We have what it takes to be the best, says coach

Paul puts his charges through their paces during a training session, at Parkhurst Primary School, ahead of last month’s championships.
Sprint coaching specialist Paul Jacobus and his team
Paul puts his charges through their paces during a training session, at Parkhurst Primary School, ahead of last mont’s championships.
Sprint coaching specialist Paul Jacobus and his team
From Left, Portland High’s Mujahid Ismail, Jaydin Fritz, Naeem Jack and Jaden Solomons share a light moment following their impressive performance at last month’s Athletic South Africa junior championships, at Dal Josafat Stadium, in Paarl.

Sprint coaching specialist Paul Jacobus, from Westridge, a member of Itheko Athletics Club and a physical education teacher at Parkhurst Primary, believes there’s no shortage of athletic talent in Mitchell’s Plain.

He said that with proper coaching they can be nurtured to emulate the performance of South Africa’s current crop of national sprinters led by Akani Simbini who impressed on the world stage at the weekend.

Simbini led his team to victory in the 4x100m event, at the World Relay championships, in Silesia, in Poland, on Saturday, beating his Brazilian counterpart by 100th of a second.

The Brazilians who went into the race as current champions, initially thought they had retained their title, but were disqualified due to a botched hand-over and South Africa declared winners.

Closer to home, Jacobus accompanied a group of youngsters whom he trains, to last month’s junior national championships, in Paarl. Mitchell’s Plain has long been considered a powerhouse on the local athletics front, said the coach, and his athletes performed extremely well at the nationals to continue this legacy.

Although natural speed is an advantage, it takes a special kind of nurturing to take that gift to the next level, he said. Preparing for the national championships was extremely challenging, considering that there were no school athletics due to the ongoing Covid-19 pandemic.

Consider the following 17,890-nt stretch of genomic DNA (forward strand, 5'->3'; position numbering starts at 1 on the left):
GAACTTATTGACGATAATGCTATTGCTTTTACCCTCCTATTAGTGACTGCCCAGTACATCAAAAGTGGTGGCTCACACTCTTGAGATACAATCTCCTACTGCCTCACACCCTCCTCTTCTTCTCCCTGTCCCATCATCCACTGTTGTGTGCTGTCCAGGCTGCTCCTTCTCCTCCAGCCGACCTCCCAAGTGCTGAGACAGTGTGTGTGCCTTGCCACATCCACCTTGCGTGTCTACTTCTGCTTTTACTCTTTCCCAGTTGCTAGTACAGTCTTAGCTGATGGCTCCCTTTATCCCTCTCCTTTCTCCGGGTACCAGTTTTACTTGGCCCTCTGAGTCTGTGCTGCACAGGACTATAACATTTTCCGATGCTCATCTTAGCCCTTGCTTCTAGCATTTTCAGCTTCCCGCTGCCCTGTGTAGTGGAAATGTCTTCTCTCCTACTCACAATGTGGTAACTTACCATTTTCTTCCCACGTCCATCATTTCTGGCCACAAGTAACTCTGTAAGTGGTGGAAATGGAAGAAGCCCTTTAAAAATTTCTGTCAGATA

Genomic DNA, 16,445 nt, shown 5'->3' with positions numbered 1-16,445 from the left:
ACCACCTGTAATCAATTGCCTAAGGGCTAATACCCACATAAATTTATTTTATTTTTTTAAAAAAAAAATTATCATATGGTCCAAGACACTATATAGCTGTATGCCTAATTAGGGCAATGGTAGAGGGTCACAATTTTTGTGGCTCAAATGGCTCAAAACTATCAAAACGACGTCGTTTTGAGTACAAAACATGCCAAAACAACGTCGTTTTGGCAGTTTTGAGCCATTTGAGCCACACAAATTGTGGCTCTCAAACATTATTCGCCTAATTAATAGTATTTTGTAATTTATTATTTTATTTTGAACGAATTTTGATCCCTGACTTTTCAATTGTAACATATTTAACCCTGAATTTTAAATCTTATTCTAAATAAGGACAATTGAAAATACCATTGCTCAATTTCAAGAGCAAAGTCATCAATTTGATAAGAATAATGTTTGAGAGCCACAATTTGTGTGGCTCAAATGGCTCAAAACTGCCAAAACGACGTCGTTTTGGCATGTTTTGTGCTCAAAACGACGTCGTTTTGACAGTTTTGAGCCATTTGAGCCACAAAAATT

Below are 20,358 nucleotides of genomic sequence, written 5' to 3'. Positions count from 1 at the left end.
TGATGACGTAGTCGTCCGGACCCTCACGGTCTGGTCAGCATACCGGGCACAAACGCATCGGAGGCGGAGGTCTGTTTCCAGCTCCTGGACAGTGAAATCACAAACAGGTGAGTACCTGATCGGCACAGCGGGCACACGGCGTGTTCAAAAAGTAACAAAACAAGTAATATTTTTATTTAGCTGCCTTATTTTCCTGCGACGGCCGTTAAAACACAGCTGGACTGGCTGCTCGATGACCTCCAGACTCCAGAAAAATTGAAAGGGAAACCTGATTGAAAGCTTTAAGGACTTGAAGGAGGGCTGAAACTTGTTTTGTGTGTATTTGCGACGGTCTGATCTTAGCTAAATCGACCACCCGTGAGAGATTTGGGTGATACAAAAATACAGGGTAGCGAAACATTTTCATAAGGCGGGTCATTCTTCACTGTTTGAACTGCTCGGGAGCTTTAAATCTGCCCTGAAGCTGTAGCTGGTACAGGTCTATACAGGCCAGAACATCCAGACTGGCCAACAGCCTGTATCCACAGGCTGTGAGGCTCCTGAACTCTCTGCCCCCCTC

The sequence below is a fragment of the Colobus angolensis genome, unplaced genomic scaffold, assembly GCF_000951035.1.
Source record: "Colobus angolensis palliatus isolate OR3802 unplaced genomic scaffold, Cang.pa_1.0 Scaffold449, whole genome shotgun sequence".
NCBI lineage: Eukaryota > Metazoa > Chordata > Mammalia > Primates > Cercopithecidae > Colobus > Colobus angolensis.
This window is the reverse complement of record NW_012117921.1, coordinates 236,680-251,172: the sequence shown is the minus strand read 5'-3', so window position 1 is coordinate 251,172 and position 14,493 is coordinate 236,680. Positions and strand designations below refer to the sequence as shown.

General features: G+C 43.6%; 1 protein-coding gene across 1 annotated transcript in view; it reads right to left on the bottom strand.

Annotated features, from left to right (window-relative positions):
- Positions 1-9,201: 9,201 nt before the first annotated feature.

To ensure success at the the nationals, Jacobus and his athletes wasted no time putting in the hard work once lockdown restriction allowed for minimum training opportunity. Jacobus said trains 40 athletes from various schools, 11 of whom attended the national championships.

“My main focus are hurdles and sprints, “ he said. “I’ve been training them for about seven years. I’ve been involved with track and field for 10 years. Over the past few years we’ve developed a number of Western Province and national athletes, in both high school and primary schools.

“In 2019, we had the number one hurdler in the country, the boys under-12 SA record holder at the time, Mondale High School’s Naeem Jack and Plumstead High’s Jaydin Fritz, also a national hurdler,” he said.

The two, along with Portland High’s Mujaahid Ismail and Mondale’s Jaden Solomons, won gold and silver in their respective events at the national championships.

Young Solomons follows in the footsteps of his father, Jody, who had also represented the school and province as a sprinter.

For the record, Naeem Jack won gold and silver in the boys’ under-16 300m and 100m hurdles events; Jaydin Fritz bronze in the under-16 100m hurdles; Mujaahid Ismail silver in the boys under-18 110m hurdles and Jaden Solomons silver in the boys’ under-16 100m sprint.